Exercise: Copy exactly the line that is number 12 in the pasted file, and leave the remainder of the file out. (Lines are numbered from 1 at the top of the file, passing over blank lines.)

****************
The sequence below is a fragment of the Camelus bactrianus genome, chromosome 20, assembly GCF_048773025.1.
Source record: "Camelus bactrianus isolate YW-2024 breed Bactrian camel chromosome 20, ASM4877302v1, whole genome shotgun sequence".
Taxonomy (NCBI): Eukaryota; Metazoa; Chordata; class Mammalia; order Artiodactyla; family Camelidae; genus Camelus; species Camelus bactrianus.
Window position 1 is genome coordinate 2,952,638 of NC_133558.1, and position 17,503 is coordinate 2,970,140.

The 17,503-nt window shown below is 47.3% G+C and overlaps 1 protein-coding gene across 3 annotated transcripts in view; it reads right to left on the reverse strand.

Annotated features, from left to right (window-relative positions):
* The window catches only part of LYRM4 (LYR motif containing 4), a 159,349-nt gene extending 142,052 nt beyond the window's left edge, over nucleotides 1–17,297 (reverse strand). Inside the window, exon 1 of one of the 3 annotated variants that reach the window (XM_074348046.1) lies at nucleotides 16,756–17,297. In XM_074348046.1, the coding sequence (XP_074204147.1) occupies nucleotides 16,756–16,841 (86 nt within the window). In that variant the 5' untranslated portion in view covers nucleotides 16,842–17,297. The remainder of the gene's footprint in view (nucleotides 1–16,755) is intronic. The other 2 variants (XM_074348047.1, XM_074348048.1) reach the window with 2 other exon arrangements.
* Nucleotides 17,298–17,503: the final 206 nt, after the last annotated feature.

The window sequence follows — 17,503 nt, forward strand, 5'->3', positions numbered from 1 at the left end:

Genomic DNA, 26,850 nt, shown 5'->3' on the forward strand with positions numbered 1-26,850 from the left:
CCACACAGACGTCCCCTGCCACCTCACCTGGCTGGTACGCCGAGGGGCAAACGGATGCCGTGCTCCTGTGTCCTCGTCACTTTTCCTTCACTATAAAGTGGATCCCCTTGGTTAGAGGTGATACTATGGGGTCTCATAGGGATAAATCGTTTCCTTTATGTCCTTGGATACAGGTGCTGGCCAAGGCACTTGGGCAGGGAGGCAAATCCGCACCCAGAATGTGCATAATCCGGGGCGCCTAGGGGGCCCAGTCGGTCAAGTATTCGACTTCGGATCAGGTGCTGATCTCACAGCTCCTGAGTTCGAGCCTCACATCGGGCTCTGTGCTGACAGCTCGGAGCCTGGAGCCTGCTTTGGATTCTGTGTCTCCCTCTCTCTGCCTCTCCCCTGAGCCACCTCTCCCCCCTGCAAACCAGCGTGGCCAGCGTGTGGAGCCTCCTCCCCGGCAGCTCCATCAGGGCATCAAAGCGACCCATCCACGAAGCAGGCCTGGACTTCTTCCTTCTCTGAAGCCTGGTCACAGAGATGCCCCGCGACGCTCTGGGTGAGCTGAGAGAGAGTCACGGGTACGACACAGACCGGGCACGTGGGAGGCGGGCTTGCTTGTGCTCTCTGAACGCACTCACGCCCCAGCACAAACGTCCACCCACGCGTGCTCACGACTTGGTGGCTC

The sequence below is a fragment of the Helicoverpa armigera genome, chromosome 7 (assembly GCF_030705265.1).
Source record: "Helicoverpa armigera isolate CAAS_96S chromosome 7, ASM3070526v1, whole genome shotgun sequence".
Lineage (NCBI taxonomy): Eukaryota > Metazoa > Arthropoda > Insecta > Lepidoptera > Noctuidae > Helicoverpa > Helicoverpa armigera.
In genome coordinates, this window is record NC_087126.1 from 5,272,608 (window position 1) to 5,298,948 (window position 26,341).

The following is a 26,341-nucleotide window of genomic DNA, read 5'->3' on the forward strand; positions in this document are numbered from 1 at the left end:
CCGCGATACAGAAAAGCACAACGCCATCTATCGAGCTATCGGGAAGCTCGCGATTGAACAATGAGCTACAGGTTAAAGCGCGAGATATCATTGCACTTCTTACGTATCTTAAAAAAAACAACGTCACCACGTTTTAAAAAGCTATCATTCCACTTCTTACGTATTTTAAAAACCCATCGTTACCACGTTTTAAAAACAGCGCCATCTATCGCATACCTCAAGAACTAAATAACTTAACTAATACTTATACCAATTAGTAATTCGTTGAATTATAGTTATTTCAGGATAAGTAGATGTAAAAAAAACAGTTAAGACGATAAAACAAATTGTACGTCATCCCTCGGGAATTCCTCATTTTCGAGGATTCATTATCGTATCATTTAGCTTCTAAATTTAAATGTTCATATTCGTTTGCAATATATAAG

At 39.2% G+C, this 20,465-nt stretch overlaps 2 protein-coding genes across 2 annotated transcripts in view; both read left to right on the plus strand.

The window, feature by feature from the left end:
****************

The sequence below is a fragment of the Helicoverpa armigera genome, chromosome 7 (assembly GCF_030705265.1).